Review of A Walk in London, by Salvatore Rubbino

A Walk in London

by Salvatore Rubbino

Candlewick Press, 2011. 32 pages.

I wish this book had been written when we still lived in Europe! It would have been absolutely perfect to read to our boys (Let’s see, they were 5 and 11 years old) for our first family trip to London.

As a matter of fact, I would have liked to read it myself before my own trips to London. It gives a nice overview, with plenty of details, and I learned much about the city I didn’t know, even having been there.

The story is a little girl and her mother sight-seeing in London. They mostly talk about what they’re doing and what they’re seeing, like the girl running to climb on the lions in Trafalgar Square.

The largest text follows the girl and her mother, and smaller print tells about details in the background. There are lots of things to look at on every page, and the back cover asks if you spotted the Royal Family’s car, and gives the page numbers.

The pictures remind me a little bit of the illustrations of Paris in Madeleine, although these are more precise and more colorful. They definitely evoke London, without being photorealistic. You can tell what you’re seeing. There’s an interesting sense of depth, as it looks like he cut out sketches of people and things and placed them on top of one another, also using size to show distance.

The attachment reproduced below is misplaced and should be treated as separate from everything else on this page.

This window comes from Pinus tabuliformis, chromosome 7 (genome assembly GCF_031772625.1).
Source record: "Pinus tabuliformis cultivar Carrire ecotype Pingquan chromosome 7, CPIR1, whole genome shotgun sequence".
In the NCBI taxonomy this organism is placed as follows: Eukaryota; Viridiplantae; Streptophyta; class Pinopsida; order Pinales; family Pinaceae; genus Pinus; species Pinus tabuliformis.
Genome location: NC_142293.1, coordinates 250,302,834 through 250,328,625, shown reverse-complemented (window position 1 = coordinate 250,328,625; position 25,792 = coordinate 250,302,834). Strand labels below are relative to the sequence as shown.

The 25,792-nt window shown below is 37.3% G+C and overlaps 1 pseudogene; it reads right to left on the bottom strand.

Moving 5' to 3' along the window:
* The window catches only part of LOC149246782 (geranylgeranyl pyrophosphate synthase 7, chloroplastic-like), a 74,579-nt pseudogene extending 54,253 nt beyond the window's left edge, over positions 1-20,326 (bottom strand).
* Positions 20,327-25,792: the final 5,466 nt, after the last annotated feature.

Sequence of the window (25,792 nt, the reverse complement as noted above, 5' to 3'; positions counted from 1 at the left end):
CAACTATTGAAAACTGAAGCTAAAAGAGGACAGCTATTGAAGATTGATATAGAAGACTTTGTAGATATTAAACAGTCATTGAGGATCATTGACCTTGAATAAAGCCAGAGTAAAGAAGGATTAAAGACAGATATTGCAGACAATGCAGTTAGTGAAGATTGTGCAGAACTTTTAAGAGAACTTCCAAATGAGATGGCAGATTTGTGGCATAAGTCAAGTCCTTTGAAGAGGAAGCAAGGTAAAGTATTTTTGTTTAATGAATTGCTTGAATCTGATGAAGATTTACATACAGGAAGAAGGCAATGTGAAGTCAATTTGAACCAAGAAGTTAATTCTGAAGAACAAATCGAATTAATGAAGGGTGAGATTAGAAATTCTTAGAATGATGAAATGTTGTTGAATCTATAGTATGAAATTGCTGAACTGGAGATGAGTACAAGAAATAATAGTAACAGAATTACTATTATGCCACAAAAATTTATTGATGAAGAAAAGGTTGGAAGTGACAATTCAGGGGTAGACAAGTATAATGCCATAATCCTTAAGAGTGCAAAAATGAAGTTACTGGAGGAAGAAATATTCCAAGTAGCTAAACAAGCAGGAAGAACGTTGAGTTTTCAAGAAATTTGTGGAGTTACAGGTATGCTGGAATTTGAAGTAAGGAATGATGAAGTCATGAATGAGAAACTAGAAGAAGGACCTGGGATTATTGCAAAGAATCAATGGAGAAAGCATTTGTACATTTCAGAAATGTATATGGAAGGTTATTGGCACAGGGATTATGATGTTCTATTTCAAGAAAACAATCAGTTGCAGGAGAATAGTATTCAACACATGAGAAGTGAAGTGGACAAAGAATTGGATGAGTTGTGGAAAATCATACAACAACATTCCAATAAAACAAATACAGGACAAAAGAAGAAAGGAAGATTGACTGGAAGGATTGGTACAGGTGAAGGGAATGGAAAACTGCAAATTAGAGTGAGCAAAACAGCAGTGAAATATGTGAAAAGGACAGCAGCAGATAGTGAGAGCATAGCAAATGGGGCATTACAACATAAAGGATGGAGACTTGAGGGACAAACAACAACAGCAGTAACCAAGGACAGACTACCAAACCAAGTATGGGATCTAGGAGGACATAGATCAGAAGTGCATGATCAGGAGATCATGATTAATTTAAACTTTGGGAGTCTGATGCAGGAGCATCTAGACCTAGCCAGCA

If I ever get a chance to go to London again (and I definitely hope to do so), I will read this book before going. Eyewitness guides are fantastic, but this book a lovely way to imagine yourself taking a walk in London, and learning about the city while you’re at it.

This is not a book for group storytimes, but it would be a lovely book to share with one child at a time, taking time to catch all the details and, best of all, prepare them for a trip to London.

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Source: This review is based on a library book from the Fairfax County Public Library.

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